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Can Hand Sanitizer Protect You From Coronavirus?

Can Hand Sanitizer Protect You From Coronavirus?

As cases of the new coronavirus continue to spread around the world, many of us are searching for things we can do to protect ourselves and others. With the COVID-19 outbreak, it's not surprising that many people are taking extra steps to stay safe, including stocking up on sanitizing sprays, gels and soaps. Small daily habits—like hand hygiene—can reduce your personal risk of infection and transmission. So, let’s explore how hand sanitizer protects you against bacteria and viruses.

Coronaviruses are enveloped viruses, meaning they basically have an outer wrapping covering the actual virus. According to the Environmental Protection Agency (EPA), enveloped viruses are easy to kill. Alcohol is effective at killing different types of microbes, including both viruses and bacteria. Alcohol-based hand sanitizer disrupts the virus envelope, which is a membrane covering the virus particle. When this membrane is disrupted, it inactivates the virus.

To prevent spreading coronavirus, you should wash your hands with soap and water for 20 seconds.  When you can’t wash your hands, use a hand sanitizer with at least 60% alcohol. Hand sanitizer doesn't kill all viruses, but it is effective against the coronavirus. When you take away the protective part of the virus, it dies pretty quickly.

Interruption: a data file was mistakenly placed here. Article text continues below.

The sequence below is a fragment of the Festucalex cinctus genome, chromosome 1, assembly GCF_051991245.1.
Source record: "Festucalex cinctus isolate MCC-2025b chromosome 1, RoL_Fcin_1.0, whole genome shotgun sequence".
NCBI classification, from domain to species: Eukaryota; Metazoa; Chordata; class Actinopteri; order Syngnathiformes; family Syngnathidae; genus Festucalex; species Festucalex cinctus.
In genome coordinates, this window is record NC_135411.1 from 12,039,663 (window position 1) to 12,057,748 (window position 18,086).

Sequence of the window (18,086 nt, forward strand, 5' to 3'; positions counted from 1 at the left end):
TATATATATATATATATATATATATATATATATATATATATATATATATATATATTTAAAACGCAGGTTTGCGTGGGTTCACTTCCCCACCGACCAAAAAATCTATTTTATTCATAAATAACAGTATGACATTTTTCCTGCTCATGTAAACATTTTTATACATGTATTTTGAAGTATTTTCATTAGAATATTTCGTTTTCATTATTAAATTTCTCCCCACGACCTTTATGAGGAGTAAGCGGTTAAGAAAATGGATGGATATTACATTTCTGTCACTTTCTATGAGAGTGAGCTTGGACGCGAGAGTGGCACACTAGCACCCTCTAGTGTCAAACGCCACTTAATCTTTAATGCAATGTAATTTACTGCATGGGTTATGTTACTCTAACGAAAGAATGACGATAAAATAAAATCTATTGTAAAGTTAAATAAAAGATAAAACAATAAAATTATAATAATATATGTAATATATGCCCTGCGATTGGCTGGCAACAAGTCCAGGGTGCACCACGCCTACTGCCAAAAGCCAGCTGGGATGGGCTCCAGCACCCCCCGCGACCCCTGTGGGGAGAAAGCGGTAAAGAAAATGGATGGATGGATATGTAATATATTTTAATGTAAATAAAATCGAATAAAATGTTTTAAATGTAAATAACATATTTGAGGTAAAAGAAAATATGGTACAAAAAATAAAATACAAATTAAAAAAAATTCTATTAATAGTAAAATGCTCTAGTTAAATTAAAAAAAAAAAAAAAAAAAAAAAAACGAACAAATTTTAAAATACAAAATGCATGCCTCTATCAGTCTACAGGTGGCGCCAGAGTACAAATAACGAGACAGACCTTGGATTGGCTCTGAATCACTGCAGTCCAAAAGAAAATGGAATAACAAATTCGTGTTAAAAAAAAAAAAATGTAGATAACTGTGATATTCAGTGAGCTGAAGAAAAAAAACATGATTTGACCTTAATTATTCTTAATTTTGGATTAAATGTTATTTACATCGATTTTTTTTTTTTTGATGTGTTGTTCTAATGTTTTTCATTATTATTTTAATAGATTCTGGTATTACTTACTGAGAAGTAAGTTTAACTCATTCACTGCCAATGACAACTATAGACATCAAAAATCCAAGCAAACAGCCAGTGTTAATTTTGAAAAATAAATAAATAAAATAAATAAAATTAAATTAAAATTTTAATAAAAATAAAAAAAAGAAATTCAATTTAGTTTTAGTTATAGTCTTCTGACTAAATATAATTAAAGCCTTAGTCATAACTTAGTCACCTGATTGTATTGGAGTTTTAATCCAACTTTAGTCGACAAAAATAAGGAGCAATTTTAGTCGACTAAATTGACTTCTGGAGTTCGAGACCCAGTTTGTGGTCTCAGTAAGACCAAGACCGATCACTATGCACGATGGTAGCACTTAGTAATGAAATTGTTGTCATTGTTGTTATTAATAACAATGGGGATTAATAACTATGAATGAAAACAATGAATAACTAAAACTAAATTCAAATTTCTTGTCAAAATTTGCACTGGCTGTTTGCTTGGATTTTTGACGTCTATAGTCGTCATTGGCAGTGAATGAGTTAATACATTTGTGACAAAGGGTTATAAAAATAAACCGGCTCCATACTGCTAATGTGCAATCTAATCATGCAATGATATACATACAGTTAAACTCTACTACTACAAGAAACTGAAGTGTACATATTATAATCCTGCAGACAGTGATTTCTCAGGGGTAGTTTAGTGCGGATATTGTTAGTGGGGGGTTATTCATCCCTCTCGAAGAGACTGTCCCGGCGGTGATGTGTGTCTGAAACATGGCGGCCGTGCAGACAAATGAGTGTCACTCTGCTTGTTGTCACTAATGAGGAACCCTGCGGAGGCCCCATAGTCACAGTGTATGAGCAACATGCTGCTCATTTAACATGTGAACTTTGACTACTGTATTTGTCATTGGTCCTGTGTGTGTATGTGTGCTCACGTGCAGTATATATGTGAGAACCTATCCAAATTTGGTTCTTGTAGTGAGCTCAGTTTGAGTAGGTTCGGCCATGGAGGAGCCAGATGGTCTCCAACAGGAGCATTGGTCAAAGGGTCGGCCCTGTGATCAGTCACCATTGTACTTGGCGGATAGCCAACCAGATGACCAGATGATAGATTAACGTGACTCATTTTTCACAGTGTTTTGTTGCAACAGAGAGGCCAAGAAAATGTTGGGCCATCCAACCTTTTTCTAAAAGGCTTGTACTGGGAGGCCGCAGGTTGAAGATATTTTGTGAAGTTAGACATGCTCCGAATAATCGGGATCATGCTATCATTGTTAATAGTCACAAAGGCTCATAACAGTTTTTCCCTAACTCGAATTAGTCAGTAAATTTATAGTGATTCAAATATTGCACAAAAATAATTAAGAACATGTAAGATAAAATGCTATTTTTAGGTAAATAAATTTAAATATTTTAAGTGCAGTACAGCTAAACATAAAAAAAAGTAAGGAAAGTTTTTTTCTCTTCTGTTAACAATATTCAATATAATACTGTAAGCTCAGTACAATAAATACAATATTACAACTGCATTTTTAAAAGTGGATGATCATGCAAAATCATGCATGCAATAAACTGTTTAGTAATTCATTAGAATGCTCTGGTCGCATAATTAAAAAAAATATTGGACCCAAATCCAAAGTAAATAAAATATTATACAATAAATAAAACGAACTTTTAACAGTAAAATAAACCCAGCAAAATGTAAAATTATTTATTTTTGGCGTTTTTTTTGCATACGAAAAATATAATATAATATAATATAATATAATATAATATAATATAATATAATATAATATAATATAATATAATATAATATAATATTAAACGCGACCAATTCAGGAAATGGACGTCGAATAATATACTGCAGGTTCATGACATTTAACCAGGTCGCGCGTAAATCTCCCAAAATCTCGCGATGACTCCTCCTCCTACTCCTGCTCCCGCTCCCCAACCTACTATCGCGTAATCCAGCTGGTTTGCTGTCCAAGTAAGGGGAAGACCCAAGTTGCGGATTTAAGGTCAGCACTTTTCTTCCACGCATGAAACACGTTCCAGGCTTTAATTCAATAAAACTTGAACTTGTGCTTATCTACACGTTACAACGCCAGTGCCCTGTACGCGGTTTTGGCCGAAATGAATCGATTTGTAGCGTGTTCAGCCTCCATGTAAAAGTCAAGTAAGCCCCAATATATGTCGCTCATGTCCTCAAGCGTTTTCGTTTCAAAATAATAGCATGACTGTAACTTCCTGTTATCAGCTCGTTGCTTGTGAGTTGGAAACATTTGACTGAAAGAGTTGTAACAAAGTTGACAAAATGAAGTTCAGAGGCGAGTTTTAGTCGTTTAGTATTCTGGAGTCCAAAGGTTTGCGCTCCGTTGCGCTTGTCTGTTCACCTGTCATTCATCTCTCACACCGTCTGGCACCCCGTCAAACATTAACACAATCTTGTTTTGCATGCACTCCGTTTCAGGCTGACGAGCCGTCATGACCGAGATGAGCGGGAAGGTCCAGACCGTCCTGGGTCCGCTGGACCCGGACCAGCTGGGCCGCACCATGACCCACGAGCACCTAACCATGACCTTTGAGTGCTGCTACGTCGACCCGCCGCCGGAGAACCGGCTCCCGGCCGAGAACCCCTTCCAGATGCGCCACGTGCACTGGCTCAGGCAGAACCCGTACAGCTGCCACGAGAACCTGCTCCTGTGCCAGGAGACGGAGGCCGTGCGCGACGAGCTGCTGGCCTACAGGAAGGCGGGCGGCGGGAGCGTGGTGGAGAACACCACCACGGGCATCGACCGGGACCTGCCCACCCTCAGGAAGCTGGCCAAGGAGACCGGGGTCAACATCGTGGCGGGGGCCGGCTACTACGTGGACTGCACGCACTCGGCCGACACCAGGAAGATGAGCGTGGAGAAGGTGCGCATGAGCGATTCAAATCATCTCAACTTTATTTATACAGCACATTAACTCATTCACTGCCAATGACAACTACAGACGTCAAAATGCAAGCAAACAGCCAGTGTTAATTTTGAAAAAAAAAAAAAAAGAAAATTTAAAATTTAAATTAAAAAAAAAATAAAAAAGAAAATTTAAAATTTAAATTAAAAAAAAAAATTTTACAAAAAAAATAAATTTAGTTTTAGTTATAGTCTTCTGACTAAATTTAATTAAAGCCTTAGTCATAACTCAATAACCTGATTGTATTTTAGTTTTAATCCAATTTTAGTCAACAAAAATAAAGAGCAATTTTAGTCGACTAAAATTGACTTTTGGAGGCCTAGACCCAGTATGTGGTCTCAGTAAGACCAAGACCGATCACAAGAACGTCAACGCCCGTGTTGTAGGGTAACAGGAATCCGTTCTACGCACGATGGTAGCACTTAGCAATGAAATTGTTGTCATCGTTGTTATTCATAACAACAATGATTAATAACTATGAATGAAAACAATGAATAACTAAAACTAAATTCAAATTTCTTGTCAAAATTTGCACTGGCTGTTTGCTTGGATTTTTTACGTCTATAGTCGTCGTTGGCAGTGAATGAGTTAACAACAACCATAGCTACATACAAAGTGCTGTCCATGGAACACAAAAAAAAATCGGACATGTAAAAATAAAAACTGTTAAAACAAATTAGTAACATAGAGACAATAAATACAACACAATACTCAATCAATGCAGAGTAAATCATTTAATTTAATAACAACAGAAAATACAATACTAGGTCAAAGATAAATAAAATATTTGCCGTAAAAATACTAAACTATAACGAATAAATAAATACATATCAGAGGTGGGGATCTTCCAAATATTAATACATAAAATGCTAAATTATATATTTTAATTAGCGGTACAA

So, you should use hand sanitizer after interacting with or touching anyone who has been sneezing or coughing. But, of course, hand sanitizer and handwashing really protects only your hands from picking up the virus and transferring it to your mouth, nose, and eyes. This is why social distancing is currently recommended everywhere. You should also use hand sanitizer before touching your face or eating if you can’t wash your hands instead. Because, one of the ways that we can get sick is if we have the virus on our fingers and we touch our face.

Often, choosing between handwashing and hand sanitizer comes down to what works better depending on the circumstances. In the hospital, for example, when it comes to performing hand hygiene, an alcohol-based hand rub is actually a preferred method to use. The hand sanitizers are much more convenient, so they make it more likely that people will clean their hands, and that's better than not cleaning at all.

Definitely, washing your hands with soap and water is a good way of protecting yourself against infectious diseases. But when that’s not an option, hand sanitizer with at least 60% alcohol can be an effective alternative.